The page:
The bride was a widow and the groom, a widower.
Ada Laurie Bryant and Robert Mitchell Haire were married Saturday in Hockessin, Delware, United States of America. Robert L. Bryant, a Universal Life minister and a son of the bride, officiated at his home.
The bride, 97, is keeping her name. She graduated from Lesley College in Cambridge, Mass.
She is the daughter of the late Ada Lee Laurie and the late Richard Laurie, who lived in Hingham, Mass.
The groom, 86, a chemical engineer, retired as a manager of labour relations from E. I. du Pont de Nemours & Company in Wilmington, Del. He graduated from Vanderbilt University and received a Master’s degree in History from the University of Delaware.
The couple met in 2007, when Mr. Haire and his first wife, Jean, moved into Country House, a retirement community in Wilmington, Del. Mrs. Bryant had lived there since 2001 with her first husband, Leonard, who died shortly after they moved in. Mrs. Bryant and Mrs. Haire became close friends.
In January 2010, Mrs. Haire was given a diagnosis of Lou Gehrig’s disease, and died 15 months later. In August 2011, Mr. Haire asked Mrs. Bryant, an artist whose murals adorn some of the walls of Country House, to paint a portrait of his late wife, and Mrs. Bryant agreed.
Mr. Haire was “blown away” by the finished work and asked Mrs. Bryant to help him choose the perfect frame at a local shop. Afterward, they had lunch at a tearoom, and both were surprised to discover that they had a lot to say to each other.
“There was some kind of feeling,” Mr. Haire recalled.
They began going on regular lunch dates and became very close, revealing to each other that both hated going to dinner alone at Country House. Even though they knew it meant they might be labelled a “couple” by the other residents (a “couple” being a widow and a widower who do things together), they started going together.
On January 25, 2012, Mr. Haire, a hobbyist poet, slipped a sonnet vowing “friendship and affection” beneath Mrs. Bryant’s apartment door with a note that said “this represents how I feel in our relationship as a couple.” He was afraid to give it to her in person.
“I was desperately trying to strike a balance between too timid or bold. I didn’t want to mess things up,” he said about the courtship. “I can attest that it doesn’t get easier even in advanced age.”
He needn’t have worried. The next morning, he found a note outside his apartment door. Mrs. Bryant was delighted with the sonnet, and “she would heartily enter into that relationship.”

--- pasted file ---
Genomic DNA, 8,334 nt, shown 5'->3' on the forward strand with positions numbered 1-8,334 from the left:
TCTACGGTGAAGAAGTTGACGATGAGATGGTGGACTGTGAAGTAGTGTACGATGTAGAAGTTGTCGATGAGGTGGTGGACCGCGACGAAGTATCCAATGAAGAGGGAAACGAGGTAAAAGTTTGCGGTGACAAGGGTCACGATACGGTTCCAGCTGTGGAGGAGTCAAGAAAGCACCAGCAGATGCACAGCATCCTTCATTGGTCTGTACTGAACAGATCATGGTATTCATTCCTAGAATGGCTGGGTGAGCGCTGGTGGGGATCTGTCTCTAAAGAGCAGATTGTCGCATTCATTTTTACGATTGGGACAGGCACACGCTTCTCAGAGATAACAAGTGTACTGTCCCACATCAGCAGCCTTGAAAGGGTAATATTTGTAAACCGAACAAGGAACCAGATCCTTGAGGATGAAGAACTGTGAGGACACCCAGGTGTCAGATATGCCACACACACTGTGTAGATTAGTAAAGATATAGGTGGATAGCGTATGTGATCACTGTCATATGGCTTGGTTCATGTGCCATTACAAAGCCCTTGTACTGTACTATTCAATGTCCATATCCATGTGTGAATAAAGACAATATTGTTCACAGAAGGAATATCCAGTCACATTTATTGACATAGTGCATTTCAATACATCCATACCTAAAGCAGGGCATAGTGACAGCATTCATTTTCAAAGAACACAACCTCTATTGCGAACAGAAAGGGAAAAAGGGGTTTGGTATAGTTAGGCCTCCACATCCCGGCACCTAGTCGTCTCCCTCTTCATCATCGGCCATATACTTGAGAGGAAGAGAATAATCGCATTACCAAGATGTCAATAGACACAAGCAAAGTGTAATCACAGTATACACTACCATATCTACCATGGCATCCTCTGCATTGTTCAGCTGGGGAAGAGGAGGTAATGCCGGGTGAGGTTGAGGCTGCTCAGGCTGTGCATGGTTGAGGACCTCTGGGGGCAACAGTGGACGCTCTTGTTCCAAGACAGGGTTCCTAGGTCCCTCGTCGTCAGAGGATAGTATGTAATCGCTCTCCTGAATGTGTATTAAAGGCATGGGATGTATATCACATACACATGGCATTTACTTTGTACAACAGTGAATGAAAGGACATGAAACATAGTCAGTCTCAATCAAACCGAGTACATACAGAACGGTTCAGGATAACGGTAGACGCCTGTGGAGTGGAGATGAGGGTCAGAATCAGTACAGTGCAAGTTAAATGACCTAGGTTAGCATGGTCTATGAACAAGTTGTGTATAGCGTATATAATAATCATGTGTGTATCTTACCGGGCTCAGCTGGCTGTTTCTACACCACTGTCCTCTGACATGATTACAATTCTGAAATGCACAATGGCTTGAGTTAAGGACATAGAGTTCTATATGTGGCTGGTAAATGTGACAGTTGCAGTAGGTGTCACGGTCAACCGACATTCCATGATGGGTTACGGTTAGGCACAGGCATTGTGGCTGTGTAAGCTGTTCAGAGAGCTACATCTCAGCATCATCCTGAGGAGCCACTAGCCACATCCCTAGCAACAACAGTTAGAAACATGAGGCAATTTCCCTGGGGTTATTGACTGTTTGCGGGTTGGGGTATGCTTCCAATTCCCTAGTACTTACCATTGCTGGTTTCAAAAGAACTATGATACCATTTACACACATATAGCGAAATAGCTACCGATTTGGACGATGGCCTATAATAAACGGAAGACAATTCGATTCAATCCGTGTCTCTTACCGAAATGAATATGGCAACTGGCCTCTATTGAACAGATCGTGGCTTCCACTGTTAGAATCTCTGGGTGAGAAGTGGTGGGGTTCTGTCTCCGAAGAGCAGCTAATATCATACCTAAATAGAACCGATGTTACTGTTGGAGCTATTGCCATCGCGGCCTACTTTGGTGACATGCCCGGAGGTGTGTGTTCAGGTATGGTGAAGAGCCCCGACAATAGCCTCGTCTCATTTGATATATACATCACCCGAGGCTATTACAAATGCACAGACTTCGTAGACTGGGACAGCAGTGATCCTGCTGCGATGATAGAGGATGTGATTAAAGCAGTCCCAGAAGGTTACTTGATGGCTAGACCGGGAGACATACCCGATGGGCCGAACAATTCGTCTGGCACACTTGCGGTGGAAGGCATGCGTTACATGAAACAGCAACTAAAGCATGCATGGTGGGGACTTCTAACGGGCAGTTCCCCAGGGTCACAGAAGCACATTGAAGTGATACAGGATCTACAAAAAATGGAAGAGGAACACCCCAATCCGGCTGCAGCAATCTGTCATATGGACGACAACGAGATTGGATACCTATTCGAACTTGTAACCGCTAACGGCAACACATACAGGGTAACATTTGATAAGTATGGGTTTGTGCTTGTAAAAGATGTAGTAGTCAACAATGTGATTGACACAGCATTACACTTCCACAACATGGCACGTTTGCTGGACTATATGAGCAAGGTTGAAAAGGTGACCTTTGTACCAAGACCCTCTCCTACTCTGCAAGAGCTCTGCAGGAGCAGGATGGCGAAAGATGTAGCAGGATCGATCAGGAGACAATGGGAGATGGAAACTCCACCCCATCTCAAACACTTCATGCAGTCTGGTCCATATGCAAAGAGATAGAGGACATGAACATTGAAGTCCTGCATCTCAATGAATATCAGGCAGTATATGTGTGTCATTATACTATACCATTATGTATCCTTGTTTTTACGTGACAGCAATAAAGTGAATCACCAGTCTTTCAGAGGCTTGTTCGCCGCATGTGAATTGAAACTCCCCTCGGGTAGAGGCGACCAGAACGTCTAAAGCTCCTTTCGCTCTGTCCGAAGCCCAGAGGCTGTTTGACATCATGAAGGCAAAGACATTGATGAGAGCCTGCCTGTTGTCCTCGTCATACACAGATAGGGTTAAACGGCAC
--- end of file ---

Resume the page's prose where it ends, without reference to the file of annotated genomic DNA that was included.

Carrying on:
Jane Bryant Quinn, one of Mrs. Bryant’s daughters and the author, columnist and financial adviser, recalled speaking with her mother on the phone around this time.
“Her voice was kind of glowing,” she said. “She loved having someone to talk to again. Since my father died, she just didn’t have someone to talk to in the deepest sense.”
On Valentine’s Day, Mr. Haire presented Mrs. Bryant with a loose sapphire that he said he wanted to have mounted as an engagement ring. Mrs. Bryant refused the proposal, but a few days later said she would accept the stone as a friendship ring.
“I said, ‘I’d very much like you to accept it in whatever way you’d like,’ ” Mr. Haire said.
Their feelings continued to grow. Mr. Haire presented her with another sonnet in late March, and by April they had professed their love to each other.
The subject of marriage came up occasionally, but Mr. Haire never pressed the issue.
“I told her repeatedly that whatever care she needed, I’d already committed to,” Mr. Haire said. “She could rely on me no matter whether we married or not.”
Mrs. Bryant finally accepted his proposal on August 6, and they will move into her apartment (“It’s slightly bigger,” he said) after the wedding.
She explained why she first turned him down. “There’s a great difference in our ages, as you can see,” she said. “I didn’t think it was the thing to do because I don’t have that many years ahead of me, but he said, ‘That’s all the more reason.’ I like him very much. I love him. So we’re going to be married.”